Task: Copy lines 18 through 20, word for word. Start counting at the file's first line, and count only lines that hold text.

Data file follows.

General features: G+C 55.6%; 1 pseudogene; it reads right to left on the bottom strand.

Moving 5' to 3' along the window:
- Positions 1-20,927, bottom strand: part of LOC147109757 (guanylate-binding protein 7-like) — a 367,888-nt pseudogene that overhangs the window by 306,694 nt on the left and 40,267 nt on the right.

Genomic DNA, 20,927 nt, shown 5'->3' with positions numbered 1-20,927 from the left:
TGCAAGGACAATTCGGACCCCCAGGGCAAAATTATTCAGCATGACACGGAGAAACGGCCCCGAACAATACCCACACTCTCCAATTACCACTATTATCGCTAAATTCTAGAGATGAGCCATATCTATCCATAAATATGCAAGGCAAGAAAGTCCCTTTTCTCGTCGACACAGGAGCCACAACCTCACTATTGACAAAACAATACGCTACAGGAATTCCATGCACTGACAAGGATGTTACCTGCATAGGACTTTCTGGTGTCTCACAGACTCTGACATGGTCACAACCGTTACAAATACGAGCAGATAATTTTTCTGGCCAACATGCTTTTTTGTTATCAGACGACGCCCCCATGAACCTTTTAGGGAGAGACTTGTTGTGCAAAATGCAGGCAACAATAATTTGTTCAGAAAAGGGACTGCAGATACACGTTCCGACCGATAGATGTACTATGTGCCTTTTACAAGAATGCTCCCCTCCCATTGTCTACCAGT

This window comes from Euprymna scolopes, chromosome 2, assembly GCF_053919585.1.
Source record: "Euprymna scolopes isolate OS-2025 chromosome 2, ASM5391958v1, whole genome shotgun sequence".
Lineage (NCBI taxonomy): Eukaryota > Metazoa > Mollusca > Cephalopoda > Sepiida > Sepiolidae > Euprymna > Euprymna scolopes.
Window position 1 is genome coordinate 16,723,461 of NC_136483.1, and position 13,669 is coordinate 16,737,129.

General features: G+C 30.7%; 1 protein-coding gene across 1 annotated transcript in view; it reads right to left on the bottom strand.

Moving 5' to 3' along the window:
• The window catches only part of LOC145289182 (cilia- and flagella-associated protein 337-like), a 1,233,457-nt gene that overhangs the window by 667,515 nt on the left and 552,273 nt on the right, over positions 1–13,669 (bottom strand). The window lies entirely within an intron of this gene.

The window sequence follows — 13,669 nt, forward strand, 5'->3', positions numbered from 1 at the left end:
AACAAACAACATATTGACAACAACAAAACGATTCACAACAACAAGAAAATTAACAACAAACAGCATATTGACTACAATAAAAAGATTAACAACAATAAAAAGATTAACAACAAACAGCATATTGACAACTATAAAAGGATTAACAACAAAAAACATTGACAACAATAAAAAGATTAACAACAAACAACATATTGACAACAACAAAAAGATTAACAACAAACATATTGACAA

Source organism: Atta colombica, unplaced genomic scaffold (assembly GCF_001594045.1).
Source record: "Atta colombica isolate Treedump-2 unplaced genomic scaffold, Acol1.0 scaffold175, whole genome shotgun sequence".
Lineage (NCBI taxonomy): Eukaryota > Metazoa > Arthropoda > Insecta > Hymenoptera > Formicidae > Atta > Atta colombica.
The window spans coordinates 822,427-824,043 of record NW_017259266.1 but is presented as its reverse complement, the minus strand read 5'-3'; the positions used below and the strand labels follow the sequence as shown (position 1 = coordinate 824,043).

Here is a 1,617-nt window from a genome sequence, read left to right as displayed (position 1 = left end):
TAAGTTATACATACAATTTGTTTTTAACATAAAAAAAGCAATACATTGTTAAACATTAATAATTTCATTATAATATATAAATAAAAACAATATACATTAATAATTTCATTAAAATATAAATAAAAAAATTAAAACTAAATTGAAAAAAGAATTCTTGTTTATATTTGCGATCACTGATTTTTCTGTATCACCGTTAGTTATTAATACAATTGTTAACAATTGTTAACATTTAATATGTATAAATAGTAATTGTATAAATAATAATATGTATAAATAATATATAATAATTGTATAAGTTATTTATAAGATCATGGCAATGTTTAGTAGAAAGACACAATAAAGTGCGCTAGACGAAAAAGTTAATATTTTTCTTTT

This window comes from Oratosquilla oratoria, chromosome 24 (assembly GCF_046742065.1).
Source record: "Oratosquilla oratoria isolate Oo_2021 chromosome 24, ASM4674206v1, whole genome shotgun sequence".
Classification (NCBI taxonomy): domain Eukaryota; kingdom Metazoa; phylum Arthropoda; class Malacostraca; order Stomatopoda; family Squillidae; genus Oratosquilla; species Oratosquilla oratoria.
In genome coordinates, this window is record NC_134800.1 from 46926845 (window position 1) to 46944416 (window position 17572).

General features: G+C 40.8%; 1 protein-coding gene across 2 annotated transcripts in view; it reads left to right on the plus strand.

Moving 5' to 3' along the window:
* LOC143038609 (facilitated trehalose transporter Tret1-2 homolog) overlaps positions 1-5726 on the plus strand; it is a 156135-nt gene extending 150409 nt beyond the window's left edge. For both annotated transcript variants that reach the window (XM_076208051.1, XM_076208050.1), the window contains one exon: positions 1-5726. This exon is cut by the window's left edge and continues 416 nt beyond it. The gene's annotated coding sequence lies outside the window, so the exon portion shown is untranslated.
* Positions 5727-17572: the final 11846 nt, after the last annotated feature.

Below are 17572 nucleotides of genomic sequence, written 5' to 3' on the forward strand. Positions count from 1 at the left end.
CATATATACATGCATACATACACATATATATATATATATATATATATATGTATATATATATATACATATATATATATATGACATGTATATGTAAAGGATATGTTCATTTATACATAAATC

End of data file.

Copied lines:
The window spans coordinates 822,427-824,043 of record NW_017259266.1 but is presented as its reverse complement, the minus strand read 5'-3'; the positions used below and the strand labels follow the sequence as shown (position 1 = coordinate 824,043).

Here is a 1,617-nt window from a genome sequence, read left to right as displayed (position 1 = left end):
TAAGTTATACATACAATTTGTTTTTAACATAAAAAAAGCAATACATTGTTAAACATTAATAATTTCATTATAATATATAAATAAAAACAATATACATTAATAATTTCATTAAAATATAAATAAAAAAATTAAAACTAAATTGAAAAAAGAATTCTTGTTTATATTTGCGATCACTGATTTTTCTGTATCACCGTTAGTTATTAATACAATTGTTAACAATTGTTAACATTTAATATGTATAAATAGTAATTGTATAAATAATAATATGTATAAATAATATATAATAATTGTATAAGTTATTTATAAGATCATGGCAATGTTTAGTAGAAAGACACAATAAAGTGCGCTAGACGAAAAAGTTAATATTTTTCTTTT